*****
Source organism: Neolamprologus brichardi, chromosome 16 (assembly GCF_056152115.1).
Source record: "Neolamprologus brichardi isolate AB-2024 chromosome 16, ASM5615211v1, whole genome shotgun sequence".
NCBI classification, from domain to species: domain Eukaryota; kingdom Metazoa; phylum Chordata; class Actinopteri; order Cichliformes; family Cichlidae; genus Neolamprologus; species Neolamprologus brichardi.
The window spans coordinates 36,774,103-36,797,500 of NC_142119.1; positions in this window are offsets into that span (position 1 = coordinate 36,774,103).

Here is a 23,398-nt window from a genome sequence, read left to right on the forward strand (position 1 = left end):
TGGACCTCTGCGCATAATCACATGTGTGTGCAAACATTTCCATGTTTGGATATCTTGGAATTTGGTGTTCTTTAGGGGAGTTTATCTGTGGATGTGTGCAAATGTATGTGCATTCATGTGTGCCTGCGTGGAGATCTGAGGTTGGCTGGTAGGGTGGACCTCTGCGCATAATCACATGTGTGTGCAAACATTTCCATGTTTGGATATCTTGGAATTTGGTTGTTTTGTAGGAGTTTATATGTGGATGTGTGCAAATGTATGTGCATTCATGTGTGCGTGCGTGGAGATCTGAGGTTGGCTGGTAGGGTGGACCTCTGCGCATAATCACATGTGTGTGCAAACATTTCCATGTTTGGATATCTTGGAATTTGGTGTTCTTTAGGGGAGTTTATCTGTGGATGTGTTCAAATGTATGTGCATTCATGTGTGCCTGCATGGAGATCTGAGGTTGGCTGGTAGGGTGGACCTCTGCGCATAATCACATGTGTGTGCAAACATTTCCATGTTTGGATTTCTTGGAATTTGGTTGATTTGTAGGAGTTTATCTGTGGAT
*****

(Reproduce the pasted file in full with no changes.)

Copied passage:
Source organism: Neolamprologus brichardi, chromosome 16 (assembly GCF_056152115.1).
Source record: "Neolamprologus brichardi isolate AB-2024 chromosome 16, ASM5615211v1, whole genome shotgun sequence".
NCBI classification, from domain to species: domain Eukaryota; kingdom Metazoa; phylum Chordata; class Actinopteri; order Cichliformes; family Cichlidae; genus Neolamprologus; species Neolamprologus brichardi.
The window spans coordinates 36,774,103-36,797,500 of NC_142119.1; positions in this window are offsets into that span (position 1 = coordinate 36,774,103).

Here is a 23,398-nt window from a genome sequence, read left to right on the forward strand (position 1 = left end):
TGGACCTCTGCGCATAATCACATGTGTGTGCAAACATTTCCATGTTTGGATATCTTGGAATTTGGTGTTCTTTAGGGGAGTTTATCTGTGGATGTGTGCAAATGTATGTGCATTCATGTGTGCCTGCGTGGAGATCTGAGGTTGGCTGGTAGGGTGGACCTCTGCGCATAATCACATGTGTGTGCAAACATTTCCATGTTTGGATATCTTGGAATTTGGTTGTTTTGTAGGAGTTTATATGTGGATGTGTGCAAATGTATGTGCATTCATGTGTGCGTGCGTGGAGATCTGAGGTTGGCTGGTAGGGTGGACCTCTGCGCATAATCACATGTGTGTGCAAACATTTCCATGTTTGGATATCTTGGAATTTGGTGTTCTTTAGGGGAGTTTATCTGTGGATGTGTTCAAATGTATGTGCATTCATGTGTGCCTGCATGGAGATCTGAGGTTGGCTGGTAGGGTGGACCTCTGCGCATAATCACATGTGTGTGCAAACATTTCCATGTTTGGATTTCTTGGAATTTGGTTGATTTGTAGGAGTTTATCTGTGGAT